Don’t Wait for Miracles—Do Them!

On the radiant feast of the Nativity of Christ, everything around is filled with the joyful anticipation of miraculous events... Paradoxically, a miracle—an indescribable phenomenon—has a definition and even an explanation through the efforts of some. This is not irony at all, but an attempt to figure out what a miracle is, why and for whom it occurs and whether you should wait for it. Archpriest Alexander Milovanov, rector of the Church of Greatmartyr Catherine in the town of Novouzensk in the Saratov region, answers these and other questions.

Archpriest Alexander Milovanov Archpriest Alexander Milovanov Father Alexander, what is a miracle?

—A miracle is a phenomenon of religious life. But it can be viewed from two perspectives: religious and atheistic ones. Christian theology teaches that a miracle is an astonishing extraordinary phenomenon or event, the true reason for which is not in the laws of nature, but in a supernatural act performed by God to achieve certain goals. In other words, the Lord, Who created the laws by which the world exists, is not limited by them and acts both through them and directly.

What kinds of miracles exist?

—A speaking partner of the philosopher and mathematician Gottfried Leibniz (1646–1716) said that a miracle is something that we seldom observe. It’s a shrewd remark. It can only be supplemented with the story about how representatives of the indigenous peoples of Russia’s Far North travelled to St. Petersburg to appeal for citizenship. The most surprising thing for them at the reception was bread. They wondered what it was and what it was made of. After listening to a detailed explanation of the production of bread, the northerners replied that it was a true wonder. Naturally, it was a miracle for them, because in the North agriculture is impossible.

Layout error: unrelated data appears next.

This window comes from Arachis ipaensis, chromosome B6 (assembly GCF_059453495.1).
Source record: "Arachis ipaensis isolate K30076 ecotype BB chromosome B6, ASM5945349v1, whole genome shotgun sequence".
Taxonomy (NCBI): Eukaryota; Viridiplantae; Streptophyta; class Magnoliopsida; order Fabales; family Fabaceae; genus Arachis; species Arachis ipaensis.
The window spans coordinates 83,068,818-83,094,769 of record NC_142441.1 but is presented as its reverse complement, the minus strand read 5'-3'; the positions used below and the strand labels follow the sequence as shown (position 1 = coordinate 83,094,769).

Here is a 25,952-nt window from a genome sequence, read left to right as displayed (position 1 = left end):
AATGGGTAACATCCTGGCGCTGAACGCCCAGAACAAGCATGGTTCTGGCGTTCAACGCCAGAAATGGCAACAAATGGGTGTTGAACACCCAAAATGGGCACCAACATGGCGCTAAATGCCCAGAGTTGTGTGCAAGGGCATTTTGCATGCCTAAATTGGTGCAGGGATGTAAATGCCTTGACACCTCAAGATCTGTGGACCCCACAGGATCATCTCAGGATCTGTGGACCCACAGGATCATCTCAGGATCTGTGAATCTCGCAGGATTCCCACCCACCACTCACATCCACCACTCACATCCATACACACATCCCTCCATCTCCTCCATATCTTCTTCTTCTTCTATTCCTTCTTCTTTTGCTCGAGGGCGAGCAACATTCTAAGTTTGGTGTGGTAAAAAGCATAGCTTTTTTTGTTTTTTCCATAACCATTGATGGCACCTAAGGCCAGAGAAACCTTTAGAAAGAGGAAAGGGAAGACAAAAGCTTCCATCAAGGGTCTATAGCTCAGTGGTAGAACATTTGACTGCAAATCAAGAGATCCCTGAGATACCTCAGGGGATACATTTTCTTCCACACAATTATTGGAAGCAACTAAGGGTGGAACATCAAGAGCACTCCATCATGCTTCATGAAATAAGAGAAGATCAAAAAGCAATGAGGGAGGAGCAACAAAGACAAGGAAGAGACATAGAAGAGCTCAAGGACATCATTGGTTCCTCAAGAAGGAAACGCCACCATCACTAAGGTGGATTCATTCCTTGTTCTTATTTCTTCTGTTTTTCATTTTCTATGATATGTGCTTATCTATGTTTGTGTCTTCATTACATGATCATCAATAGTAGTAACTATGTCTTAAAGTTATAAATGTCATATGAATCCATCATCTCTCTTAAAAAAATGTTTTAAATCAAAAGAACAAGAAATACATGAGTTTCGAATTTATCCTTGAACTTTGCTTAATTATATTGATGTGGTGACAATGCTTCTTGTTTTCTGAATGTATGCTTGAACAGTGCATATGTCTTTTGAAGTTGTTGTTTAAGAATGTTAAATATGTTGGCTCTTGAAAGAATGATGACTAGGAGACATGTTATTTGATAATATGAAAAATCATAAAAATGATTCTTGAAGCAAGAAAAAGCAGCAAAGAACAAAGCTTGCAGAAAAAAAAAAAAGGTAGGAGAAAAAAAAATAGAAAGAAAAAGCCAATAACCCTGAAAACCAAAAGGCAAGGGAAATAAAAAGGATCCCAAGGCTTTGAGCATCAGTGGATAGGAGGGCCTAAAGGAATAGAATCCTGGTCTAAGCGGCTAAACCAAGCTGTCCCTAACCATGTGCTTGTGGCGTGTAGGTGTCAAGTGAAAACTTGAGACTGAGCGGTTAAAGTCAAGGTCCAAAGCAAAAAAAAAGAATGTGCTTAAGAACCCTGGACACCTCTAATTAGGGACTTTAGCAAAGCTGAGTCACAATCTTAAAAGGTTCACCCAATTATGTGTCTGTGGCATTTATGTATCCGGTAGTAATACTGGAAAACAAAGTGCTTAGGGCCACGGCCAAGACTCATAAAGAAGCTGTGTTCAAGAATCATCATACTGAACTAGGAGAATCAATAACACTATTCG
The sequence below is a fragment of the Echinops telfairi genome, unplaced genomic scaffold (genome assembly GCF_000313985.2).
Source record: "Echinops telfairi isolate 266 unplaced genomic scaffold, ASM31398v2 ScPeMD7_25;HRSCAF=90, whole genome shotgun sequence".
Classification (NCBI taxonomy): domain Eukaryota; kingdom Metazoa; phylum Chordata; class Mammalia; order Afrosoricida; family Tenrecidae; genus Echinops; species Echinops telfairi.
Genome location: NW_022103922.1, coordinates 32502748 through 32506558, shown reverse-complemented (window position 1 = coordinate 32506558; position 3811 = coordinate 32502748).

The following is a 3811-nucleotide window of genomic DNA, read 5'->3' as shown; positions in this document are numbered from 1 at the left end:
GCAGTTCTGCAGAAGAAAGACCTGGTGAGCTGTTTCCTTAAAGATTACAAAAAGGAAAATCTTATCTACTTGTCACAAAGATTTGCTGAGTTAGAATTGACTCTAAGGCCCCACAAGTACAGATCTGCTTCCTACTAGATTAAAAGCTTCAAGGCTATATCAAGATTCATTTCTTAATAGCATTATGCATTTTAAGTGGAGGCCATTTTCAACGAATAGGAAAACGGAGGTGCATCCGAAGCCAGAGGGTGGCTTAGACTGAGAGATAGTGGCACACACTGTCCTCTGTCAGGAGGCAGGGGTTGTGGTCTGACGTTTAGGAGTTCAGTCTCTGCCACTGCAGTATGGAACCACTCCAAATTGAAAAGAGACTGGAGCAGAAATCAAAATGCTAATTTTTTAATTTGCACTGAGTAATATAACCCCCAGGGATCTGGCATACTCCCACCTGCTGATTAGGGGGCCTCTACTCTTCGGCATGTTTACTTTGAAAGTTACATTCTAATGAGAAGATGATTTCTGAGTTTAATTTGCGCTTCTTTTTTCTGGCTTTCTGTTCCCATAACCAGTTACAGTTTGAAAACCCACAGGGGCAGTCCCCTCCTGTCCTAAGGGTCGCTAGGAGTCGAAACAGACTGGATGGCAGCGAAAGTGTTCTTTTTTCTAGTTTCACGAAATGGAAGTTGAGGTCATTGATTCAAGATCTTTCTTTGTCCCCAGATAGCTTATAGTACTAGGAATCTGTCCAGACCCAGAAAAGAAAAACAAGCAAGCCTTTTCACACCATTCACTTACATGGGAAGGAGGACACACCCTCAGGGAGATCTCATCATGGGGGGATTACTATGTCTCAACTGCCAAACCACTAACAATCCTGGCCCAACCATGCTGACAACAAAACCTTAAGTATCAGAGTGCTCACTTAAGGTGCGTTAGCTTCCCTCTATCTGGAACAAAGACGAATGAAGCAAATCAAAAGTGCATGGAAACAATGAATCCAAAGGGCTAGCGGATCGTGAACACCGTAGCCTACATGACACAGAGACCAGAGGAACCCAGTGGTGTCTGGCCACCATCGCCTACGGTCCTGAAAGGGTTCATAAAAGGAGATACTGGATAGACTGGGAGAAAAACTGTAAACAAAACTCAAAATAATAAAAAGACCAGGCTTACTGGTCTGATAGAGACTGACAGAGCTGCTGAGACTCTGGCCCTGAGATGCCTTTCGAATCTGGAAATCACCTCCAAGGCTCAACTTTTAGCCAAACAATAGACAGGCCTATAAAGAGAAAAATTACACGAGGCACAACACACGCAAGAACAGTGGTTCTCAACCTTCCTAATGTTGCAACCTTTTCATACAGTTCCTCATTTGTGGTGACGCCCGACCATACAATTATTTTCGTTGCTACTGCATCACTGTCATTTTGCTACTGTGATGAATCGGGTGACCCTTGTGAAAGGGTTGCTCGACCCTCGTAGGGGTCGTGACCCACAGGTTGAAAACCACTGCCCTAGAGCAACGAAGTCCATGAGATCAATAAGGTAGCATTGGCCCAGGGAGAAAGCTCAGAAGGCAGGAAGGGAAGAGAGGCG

But the most important miracle on which the Christian faith and our Church life are built is the Resurrection of Christ. This miracle is not dependent on the laws of nature and, therefore, it cannot be explained by them. It was performed by the power of the Godhead, and we can accept it only through our faith.

What do miracles occur in our lives for?

St. Ignatius (Brianchaninov), speaking about the miracles of Christ, said that the meaning of a miracle is not in the fact that it occurs, but that it encourages a non-believer to turn to God. Miracles that took place in the first centuries of Christianity were needed precisely by non-believers. But a miracle cannot be 100 percent irrefutable. The Lord gave us freedom of choice. We have the right to decide that what has happened is either something completely inexplicable and miraculous or something that science hasn’t yet explained. We have the right to choose whether to accept a miracle and thus learn and fulfill the will of the Creator, or not accept it, refusing to obey His laws. The Lord does not violate our freedom, and thus shows His mercy on us and love for us. In this case, a miracle is a reason to turn to God voluntarily, to take a step towards Him.

As for believers, they look at the world with spiritual eyes. For them a miracle is a confirmation that in addition to earthly life, where the laws of nature rule, there is another, metaphysical, supernatural realm. For believers, a miracle is God’s answer to their prayers. The Holy Fathers expressed the idea (I would call it an axiom), according to which miracles always have the following goals: to encourage, to heal and to enlighten. The clarity of the goal—bringing us nearer to salvation—remains the criterion of the Divine source of this phenomenon. A true miracle never occurs by chance and coincidence and it is always aimed at revealing the inner aspect of life to a person, helping him rise to a new spiritual level.